That time I pissed George Thorogood right off. “Is that funny?”



By Steve Newton

George Thorogood’s latest single, “Get a Haircut”, doesn’t sound like a song you would travel 10,000 miles to discover in an Australian pub. It’s a typical 12-bar blues, with unsophisticated, anti-establishment lyrics most songwriters could come up with in their sleep. Thorogood couldn’t think of them himself, though, so he scooped them up while touring in the Northern Territories last year.

“We had a night off and we went to this place, Lee Marvin’s favourite drinking spot,” says Thorogood, calling from a location in Ohio that he won’t disclose. “We went in and heard this two-piece act, and they were doing a lot of different material, and this happened to be one of the songs they did. We asked ’em about the song, and they said it was by a band called Just Relax, out of Melbourne. So the day before we left—or the day after, I can’t remember which—we got the tape of this song called ‘Get a Haircut’. It was just right for us. Perfect.”

Songwriting has never been Thorogood’s forte, and he readily admits it. “Do you want good songs,” he says, “or just songs written by me?” That’s why his latest CD, simply titled Haircut, includes only one of his own tunes. The rest are penned mostly by old blues greats like John Lee Hooker, Bo Diddley, and Willie Dixon. Haircut actually includes three songs with Dixon’s name on the credits, although one, “Howlin’ for My Baby”, was co-written by Howlin’ Wolf, and another, “Down in the Bottom”, has questionable origins.

“He gave himself credit for that song,” says Thorogood, “but there’s a lot of debate over whether he really wrote that. That’s like a real standard, Mississippi Delta blues theme. It just happens to be a riff that I know how to do, so we figured it’s time we did that song. So actually we did only one true Willie Dixon song, ‘I’m Ready’. That’s one of his biggies.”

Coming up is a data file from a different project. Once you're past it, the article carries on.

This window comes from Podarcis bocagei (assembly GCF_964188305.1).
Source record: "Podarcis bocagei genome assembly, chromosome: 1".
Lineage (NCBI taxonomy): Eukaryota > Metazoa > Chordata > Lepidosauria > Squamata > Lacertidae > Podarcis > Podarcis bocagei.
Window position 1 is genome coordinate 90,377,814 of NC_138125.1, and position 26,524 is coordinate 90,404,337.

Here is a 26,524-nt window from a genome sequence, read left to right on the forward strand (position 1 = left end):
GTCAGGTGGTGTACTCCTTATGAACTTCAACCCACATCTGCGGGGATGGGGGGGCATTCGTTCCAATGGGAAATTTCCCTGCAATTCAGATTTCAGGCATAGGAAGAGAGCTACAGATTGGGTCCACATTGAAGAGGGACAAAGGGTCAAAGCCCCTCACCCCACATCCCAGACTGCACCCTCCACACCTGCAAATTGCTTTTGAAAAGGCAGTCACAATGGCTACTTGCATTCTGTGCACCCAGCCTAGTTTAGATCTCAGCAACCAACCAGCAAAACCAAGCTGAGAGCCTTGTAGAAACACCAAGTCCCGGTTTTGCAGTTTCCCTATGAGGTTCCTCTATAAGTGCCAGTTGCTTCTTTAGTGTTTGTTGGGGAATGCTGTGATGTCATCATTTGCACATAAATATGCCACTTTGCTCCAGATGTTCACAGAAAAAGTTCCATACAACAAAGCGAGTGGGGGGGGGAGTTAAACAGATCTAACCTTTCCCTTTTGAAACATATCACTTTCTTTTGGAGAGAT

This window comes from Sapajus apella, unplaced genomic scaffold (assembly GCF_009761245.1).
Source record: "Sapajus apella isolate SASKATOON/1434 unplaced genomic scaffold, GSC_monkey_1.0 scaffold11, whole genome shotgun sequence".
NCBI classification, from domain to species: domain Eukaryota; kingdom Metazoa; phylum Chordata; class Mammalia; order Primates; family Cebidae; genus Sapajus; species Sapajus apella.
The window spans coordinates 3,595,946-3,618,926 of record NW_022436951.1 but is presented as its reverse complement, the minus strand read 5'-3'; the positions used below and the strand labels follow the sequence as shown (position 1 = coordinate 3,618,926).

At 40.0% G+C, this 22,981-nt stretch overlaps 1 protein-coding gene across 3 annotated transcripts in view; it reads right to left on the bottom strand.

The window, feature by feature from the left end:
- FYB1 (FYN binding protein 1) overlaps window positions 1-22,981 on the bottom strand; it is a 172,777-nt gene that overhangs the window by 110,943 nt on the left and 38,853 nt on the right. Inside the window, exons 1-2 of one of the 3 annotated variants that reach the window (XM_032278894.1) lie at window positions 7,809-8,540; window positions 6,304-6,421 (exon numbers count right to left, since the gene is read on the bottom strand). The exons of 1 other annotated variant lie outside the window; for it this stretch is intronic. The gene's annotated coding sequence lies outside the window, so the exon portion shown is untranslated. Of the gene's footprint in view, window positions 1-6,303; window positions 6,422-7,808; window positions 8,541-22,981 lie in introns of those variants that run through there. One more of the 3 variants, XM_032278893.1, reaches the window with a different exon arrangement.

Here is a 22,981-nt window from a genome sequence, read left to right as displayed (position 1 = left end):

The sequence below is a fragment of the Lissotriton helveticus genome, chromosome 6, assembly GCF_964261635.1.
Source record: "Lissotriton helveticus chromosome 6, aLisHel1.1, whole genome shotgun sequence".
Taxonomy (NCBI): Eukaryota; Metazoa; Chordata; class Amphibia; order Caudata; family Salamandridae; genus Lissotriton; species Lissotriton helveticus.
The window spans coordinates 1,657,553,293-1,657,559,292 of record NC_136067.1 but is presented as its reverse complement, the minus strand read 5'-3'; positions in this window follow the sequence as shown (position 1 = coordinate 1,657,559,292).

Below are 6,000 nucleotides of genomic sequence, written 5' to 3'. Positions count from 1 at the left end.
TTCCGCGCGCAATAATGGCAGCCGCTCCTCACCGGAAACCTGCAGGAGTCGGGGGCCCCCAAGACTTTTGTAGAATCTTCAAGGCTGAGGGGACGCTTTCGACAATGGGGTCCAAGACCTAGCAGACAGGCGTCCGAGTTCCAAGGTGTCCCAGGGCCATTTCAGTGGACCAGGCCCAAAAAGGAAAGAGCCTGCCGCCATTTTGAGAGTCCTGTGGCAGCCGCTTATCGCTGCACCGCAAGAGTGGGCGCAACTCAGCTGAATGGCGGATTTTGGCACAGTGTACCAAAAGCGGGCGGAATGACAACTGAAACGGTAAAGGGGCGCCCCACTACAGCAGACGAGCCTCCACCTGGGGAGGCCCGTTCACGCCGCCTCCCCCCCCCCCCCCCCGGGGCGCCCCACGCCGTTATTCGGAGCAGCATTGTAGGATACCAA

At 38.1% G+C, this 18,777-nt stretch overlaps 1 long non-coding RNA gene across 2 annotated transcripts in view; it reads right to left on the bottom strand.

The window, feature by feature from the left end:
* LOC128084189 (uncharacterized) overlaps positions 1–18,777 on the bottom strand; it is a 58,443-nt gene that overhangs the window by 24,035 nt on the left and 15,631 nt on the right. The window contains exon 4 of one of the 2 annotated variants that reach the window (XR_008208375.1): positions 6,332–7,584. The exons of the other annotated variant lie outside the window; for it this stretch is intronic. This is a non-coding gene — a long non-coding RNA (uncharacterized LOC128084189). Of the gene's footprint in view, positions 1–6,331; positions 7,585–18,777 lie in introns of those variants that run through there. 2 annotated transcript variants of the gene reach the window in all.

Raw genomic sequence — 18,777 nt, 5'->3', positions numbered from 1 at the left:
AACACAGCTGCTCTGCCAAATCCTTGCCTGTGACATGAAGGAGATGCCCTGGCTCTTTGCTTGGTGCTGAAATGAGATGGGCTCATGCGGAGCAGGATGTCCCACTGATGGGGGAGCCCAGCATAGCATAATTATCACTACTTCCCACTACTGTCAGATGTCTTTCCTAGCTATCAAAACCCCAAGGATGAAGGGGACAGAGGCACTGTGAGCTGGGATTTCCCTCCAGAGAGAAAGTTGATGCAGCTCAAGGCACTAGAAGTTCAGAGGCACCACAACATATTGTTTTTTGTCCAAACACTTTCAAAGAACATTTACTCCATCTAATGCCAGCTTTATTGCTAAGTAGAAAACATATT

Biggie indeed. Thorogood puts “I’m Ready” right up there with his other two favourite tunes, Bo Diddley’s “Who Do You Love” and the Stones’ “Jumping Jack Flash”.

“It’s one of the three greatest songs ever written, in my opinion, because of its lyrics, kind of what I call exotic lyrics. Those kind of strange and unusual, tough lyrics. Those are the kind of lyrics we tried to write for ‘Bad to the Bone’.”

Since Thorogood owes so much of his success to the songs of the early blues artists, one wonders if, without them, he would have become a musician in the first place.

“Well, if it wasn’t for the old blues guys there wouldn’t be any music,” snaps Thorogood. “Not just me, there would be none. Didn’t you know that? You think the Rolling Stones would be playin’ if it wasn’t for the old blues guys? If it wasn’t for that there wouldn’t be any me, there wouldn’t be any you. You wouldn’t be here doin’ this interview. What would you be doin’ if it weren’t for the old blues guys?”

Easy, George, easy. Maybe I’d be writing about classical music. Since Thorogood sounds a tad insecure about making big bucks off revamped versions of tunes that were written by struggling artists 40 years ago, I figure it’s time to move on to a topic other than the origin of his recycled material. Since the promoters of his August 26 gig at the Pacific Coliseum have plans for a big beer garden and vintage motorcycle display, I wonder aloud if he thinks his brand of hard-driving boogie is particularly suited to the beer-loving, cycle-riding, party-hearty crowd.

“Is that funny?” he counters angrily. “No, that’s a question,” I say. “Oh. That’s a question. Well, I don’t know how they get there. I don’t know whether they drive cars or Winnebagos or vans or motorcycles. I don’t really check the parking lot out too much.”

At this point I’m not too sure what’s eatin’ old George, or why he’s giving me a hard time. But when I ask him which Vancouver venue he’s most enjoyed playing at over the years and he starts slagging the Commodore, I know the guy’s lost it.

“It’s too violent,” he says, “and the sight lines aren’t good either. The people can’t see you well. The Queen Elizabeth Theatre is much better.”

Yeah, sure, George—the Queen E. is some rock-your-socks-off venue, all right. So now you’ve advanced to playing the Coliseum. How do you rate playing a 16,000-seater as opposed to smaller venues?

“Depends on if there’s 16,000 people in the seats, Steve. I mean if you play a 1,000-seater and there’s 200 people there, I’d rather be playing a 200-seater.”

A pretty logical guy, that George Thorogood. Not the friendliest person I’ve talked to, though. I guess that’s what happens when you were “Born to be Bad” and have become “Bad to the Bone”. Let’s just hope his attitude doesn’t put his successful career “Down in the Bottom”.

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